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Are we living on the hinge of history?If so what does it mean?

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#1 Valin

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Posted 19 March 2012 - 10:52 AM

I'm sure TTR's know of my love (obsession) of history. This is going to be an ongoing series of videos and articles purposing the idea that we are at one of these points. I would hope others here partake in this, or at a minimum allow this view to influence your views on politics and culture.
I would also add, not being a man of the written word, I have not (yet) been able to put this into so many words.

Where did this start?
http://www.youtube.com/watch?v=VQL_2uVWlcg
Forward to 7: 45
"I believe we are living on the hinge of history, on the cusp of history.
And it's, it happens no more frequently than every hundred years, sometimes every five hundred years, and we are so in the middle of this symbolically new century, new millennium, really new economic age, information versus industry or machines, and a new, a new order in the world uh, to pla...replace the old cold war order."

(Aside: Machiavelli.The Prince, playlist)


Three more Vids I found today

You're gonna be shocked...it's Newt. For purposes of this thread I am not pushing Gingrich, I use him only to point out what kind of change we have experienced so far, and where we could be going

http://www.youtube.com/watch?v=X6pZsGupVME

http://www.youtube.com/watch?v=hxW_3CCf1YA

Newt Gingrich @ Iowa State University

This talk was part of ISU class called, "Technology, Globalization, and Culture (ME/WLC 484/584)". During the course of the semester student learning will be facilitated through a variety of interactions, including: presentations by leading professionals from business, industry, cultural institutions, and academia who confront the challenges of globalization in both theory and practice, readings and research on global issues, threaded discussions on a thematic focus (weekly), critical analysis of presentations and readings, and student project teams which will identify, research, develop, and present a course project.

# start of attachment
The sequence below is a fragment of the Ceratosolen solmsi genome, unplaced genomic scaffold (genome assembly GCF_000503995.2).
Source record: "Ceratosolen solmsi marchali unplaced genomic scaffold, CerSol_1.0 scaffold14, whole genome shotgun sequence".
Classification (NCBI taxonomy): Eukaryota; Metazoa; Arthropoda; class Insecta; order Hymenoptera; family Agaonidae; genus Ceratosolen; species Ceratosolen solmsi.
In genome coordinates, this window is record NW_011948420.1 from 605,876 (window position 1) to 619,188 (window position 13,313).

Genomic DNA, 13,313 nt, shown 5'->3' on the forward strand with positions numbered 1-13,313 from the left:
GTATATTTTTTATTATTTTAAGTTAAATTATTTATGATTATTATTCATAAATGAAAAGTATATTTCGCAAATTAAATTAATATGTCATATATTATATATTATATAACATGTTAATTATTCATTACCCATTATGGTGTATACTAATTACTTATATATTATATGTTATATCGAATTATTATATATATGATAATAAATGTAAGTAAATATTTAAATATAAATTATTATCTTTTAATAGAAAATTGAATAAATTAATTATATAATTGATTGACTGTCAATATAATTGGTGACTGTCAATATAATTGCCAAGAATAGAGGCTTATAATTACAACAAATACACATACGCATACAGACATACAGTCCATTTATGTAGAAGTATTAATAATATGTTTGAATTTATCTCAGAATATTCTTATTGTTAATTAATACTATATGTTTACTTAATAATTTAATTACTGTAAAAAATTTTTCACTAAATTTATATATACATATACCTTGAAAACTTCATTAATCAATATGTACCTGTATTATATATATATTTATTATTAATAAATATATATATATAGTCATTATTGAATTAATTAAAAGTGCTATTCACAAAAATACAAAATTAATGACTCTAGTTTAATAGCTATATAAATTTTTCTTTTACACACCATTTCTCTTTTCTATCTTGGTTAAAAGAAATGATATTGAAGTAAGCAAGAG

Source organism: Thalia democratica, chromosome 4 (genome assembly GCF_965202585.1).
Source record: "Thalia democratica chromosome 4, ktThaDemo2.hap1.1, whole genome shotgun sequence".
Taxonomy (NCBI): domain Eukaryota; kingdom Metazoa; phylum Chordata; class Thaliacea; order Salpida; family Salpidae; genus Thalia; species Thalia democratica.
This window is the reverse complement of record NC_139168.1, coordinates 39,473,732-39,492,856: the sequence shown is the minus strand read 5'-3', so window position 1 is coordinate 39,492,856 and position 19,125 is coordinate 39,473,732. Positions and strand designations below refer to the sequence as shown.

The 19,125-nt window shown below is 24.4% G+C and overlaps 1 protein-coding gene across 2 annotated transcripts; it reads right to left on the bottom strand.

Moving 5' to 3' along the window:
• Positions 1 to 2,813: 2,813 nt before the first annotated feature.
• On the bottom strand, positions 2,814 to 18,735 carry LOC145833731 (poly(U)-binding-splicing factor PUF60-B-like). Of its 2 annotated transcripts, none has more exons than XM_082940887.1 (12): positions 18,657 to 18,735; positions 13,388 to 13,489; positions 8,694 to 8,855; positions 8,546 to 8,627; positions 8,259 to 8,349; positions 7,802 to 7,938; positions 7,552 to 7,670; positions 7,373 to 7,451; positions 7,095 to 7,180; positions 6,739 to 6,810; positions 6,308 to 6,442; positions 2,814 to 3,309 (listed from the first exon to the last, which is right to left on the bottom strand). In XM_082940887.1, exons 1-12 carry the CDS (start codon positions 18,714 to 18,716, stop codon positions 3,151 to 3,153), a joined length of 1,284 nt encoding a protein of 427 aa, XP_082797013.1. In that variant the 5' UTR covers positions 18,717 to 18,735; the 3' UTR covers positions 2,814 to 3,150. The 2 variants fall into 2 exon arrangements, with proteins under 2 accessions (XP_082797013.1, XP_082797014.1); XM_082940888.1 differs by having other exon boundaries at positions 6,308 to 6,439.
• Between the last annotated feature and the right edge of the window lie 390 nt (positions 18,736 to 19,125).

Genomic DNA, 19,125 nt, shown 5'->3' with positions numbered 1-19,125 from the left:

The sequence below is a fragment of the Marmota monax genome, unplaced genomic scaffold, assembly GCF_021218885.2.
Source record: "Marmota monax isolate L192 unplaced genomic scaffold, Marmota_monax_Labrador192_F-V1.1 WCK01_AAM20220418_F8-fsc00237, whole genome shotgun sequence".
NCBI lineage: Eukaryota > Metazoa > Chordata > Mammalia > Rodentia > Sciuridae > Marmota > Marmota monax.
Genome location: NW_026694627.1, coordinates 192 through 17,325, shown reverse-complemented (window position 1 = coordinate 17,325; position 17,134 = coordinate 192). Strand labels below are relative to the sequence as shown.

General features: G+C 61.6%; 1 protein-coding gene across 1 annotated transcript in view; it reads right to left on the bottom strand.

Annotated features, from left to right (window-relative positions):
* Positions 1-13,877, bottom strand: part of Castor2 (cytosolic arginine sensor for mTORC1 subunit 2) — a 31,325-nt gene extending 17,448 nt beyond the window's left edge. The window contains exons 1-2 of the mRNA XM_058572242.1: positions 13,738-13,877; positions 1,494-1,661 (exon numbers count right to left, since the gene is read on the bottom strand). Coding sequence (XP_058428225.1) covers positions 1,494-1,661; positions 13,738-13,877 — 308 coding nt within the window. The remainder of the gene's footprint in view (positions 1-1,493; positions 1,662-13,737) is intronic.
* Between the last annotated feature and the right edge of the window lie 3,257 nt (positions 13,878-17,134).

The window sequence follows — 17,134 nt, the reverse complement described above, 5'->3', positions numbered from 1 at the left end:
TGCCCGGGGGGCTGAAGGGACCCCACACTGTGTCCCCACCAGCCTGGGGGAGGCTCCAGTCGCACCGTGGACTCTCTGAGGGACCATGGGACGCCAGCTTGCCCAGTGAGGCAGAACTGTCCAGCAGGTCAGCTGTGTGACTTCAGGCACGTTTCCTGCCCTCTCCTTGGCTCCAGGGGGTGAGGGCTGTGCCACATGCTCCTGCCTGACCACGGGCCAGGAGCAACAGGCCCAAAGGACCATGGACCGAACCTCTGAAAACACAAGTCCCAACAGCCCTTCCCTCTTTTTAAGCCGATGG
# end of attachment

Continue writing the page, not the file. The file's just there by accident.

Now Andrew Breitbart 2005. In listening to this, I ask you not think of the politics of hollywood. That is not why I am using this, instead think of how the technological changes that are happening will affect the entertainment (and sports which is entertainment) industry.

http://www.youtube.com/watch?v=8o0YyXpGSMM

My grandmother was born in 1865 died in 1958. When she was born the way most people lived had not changed in any fundamental way in 300-400(?) years, when she died the changes had started. Since then, for better or worse the world she knew is a thing of the far distant past. 30 years ago (say) nickydog and I could not have had the conversations we have had She being in Co. and I in Mn., the technology while it existed, was just new born, today it has changed...well everything. 30 years ago if you were a person who was really into politics you subscribed to Newsweek or Time or if you really had no life US News and World Report. On the Left The Nation, The Village Voice, on the right National Review, Human Events, today, the sources available to us the great unwashed are greater than The MSM had in 1982.

Enough of my rambling. I hope this is of some use

#2 nickydog

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Posted 19 March 2012 - 06:20 PM

This is good, Valin! Thank you for taking the time to put it together. I look forward to more. It is hard to see that we are living on the hinge of history when you are in the middle of it, but more interesting to see it if it's possible.

#3 Valin

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Posted 19 March 2012 - 06:41 PM

This good, Valin! Thank you for taking the time to put it together. I look forward to more. It is hard to see that we are living on the hinge of history when you are in the middle of it, but more interesting to see it if it's possible.


Someone living in 16th century Saxony said the same thing.